The Florida Supremes' Early Christmas Present
One thing you have to hand the Florida Supreme Court--they underline the important bits. In today's opinion in Al Gore v. Katherine Harris, the Florida court underlined anything a reporter might need to know in 12 seconds of review. Media savvy, no?
In short: The Florida court found that the trial court erred as a matter of law in not counting the 215 Palm Beach County votes for Gore, the 168 votes from the Miami-Dade partial recount, and the 9,000 ballots from Miami-Dade, which have never been counted manually. All that is enough to reduce Gov. Bush's lead to 154 votes. That plus the counting of "all undervotes" in all the counties where hand counts have not occurred could certainly turn the tide in favor of Gore.
The majority is careful (this time) to invoke the federal Constitution. Right off the bat, they haul out Article II, Section 1 of the U. S. Constitution, which directs the state legislature to select electors. And which allows the judiciary to resolve any problems in the contest period. (See Section102.168, [ahem]). They are letting us know that they are playing by the legislature's rule book this time.
The majority ruling sort of covers the waterfront. They mock Bush for changing legal theories midway. They mock state court judge Sauls for refusing to examine the disputed ballots, saying that he "presented the plaintiffs with the ultimate catch-22," acceptance of the only evidence that could allow them to prevail and the refusal to examine it. Then the court breathes deeply and reverts to their old touchstone, a wee jig called "intent"--woo woo--"intent." The amazing postscript? It's not Gore's fault that Palm Beach Couldn't Count Fast Enough.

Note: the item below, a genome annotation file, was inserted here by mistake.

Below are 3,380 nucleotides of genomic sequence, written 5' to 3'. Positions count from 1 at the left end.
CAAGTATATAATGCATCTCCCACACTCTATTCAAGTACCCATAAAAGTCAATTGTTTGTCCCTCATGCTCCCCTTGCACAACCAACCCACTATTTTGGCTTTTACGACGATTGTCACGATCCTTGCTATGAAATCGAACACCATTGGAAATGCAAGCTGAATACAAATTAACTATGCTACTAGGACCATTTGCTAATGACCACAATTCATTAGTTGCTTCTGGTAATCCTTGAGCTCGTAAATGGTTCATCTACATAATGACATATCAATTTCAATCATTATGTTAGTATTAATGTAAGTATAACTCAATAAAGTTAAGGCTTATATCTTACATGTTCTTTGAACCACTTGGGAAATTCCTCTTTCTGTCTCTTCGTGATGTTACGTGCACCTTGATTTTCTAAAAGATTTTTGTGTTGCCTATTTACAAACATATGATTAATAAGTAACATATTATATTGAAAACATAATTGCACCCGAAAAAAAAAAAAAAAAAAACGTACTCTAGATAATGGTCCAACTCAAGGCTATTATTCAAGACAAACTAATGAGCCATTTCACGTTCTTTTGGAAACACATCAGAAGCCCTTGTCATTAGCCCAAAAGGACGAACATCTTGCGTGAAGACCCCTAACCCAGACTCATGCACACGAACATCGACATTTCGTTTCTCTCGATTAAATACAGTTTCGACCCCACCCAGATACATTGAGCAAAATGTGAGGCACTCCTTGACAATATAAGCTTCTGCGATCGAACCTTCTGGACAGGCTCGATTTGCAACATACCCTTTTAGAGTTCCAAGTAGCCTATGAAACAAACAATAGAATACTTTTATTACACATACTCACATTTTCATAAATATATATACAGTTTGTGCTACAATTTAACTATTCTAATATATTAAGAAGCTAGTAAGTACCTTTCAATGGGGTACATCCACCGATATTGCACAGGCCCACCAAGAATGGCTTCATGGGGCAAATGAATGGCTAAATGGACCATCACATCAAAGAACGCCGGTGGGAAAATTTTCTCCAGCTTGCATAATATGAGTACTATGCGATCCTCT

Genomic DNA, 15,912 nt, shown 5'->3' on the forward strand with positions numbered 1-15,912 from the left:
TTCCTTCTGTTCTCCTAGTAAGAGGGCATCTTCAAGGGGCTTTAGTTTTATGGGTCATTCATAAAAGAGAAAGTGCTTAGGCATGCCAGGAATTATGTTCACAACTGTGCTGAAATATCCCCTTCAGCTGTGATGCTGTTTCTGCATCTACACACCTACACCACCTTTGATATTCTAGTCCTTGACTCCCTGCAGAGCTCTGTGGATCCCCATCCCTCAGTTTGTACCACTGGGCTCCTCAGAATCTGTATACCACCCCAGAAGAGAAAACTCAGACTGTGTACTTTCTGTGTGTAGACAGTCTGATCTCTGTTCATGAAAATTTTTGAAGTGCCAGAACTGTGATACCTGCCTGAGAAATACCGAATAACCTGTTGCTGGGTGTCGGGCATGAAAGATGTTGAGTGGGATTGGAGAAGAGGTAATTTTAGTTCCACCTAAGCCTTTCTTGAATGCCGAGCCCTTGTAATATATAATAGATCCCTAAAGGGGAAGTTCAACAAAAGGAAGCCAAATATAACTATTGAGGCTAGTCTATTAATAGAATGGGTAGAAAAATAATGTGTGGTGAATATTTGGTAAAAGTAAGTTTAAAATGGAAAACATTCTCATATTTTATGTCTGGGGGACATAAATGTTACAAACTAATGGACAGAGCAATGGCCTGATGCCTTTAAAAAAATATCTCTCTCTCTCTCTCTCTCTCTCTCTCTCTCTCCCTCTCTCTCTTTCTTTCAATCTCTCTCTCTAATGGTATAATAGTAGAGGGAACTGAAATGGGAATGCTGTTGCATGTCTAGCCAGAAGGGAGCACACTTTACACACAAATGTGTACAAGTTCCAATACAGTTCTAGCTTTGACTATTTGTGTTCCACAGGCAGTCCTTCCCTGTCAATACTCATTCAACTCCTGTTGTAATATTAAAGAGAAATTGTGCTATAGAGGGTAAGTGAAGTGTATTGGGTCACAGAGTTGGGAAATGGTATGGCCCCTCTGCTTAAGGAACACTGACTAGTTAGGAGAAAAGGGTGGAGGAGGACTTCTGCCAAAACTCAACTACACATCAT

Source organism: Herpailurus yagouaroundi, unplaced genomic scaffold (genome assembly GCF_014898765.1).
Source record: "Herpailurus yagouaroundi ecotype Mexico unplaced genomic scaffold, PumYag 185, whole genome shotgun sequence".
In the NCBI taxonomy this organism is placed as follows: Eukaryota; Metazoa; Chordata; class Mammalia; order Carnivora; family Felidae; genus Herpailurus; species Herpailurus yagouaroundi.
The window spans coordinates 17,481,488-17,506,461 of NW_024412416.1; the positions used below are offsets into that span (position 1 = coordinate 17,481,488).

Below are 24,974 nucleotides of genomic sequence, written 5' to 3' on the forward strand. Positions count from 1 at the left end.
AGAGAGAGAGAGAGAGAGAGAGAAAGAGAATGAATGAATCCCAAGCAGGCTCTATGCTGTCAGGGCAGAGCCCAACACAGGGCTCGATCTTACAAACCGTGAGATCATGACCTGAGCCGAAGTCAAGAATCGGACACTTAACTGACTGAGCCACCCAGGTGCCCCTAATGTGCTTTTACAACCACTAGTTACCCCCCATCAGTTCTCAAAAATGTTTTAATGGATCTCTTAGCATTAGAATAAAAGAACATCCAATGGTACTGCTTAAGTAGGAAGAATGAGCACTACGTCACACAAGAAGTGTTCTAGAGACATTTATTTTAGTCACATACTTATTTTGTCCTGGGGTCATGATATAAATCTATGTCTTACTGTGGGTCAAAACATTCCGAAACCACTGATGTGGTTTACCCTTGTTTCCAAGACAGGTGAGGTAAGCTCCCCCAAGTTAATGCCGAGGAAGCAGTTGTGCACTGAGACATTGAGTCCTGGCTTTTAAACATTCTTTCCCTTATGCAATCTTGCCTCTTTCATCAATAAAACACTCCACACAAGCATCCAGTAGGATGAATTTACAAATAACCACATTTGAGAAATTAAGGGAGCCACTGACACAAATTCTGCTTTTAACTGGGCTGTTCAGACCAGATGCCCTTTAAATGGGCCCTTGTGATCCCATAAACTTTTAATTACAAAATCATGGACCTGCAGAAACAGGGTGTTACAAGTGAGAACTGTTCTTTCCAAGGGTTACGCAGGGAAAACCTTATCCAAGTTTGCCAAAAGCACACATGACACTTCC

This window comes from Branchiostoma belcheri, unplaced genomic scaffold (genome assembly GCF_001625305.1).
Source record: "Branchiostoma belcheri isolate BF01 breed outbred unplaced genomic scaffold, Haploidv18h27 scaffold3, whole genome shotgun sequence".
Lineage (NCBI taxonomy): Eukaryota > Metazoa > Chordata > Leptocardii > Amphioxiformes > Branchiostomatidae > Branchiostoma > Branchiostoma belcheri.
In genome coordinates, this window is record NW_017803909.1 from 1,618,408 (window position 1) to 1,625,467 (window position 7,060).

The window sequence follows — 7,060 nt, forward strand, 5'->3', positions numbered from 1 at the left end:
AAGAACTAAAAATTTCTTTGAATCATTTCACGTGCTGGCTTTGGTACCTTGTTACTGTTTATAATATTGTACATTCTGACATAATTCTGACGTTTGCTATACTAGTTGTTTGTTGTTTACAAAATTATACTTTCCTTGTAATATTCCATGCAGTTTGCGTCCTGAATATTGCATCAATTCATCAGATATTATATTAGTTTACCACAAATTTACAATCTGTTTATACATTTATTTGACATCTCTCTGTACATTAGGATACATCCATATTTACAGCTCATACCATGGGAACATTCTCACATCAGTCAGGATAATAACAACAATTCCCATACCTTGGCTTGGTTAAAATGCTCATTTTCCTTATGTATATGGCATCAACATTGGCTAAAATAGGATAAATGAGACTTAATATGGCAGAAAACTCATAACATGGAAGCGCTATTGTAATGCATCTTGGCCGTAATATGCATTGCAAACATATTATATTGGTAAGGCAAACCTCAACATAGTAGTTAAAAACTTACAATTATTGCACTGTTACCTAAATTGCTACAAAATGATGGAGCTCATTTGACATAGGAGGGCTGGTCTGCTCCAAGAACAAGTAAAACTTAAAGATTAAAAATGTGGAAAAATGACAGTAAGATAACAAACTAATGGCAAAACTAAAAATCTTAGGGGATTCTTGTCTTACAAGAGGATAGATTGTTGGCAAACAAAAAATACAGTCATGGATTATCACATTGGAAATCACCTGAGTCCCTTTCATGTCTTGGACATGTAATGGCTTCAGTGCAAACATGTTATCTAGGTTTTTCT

(BTW--There is a history of bad blood between Sauls and the Florida Supremes.)
In sum, the Florida court, invoking nothing less than the "essence of the structure of our democratic society," manages to keep the ball in play.
Chief Justice Wells' dissent? An oblique threat that the majority ruling "cannot withstand scrutiny under the U.S. Constitution." Plus some rumbly threats of "damage to country." And so forth. And Major Harding closes his own dissent with a quote from the ever-quotable Vince Lombardi, to wit: "We didn't lose the game, we just ran out of time."
James Baker in his little Brutus cut is already taking it to the Supremes. And Jebby's guarding the henhouse.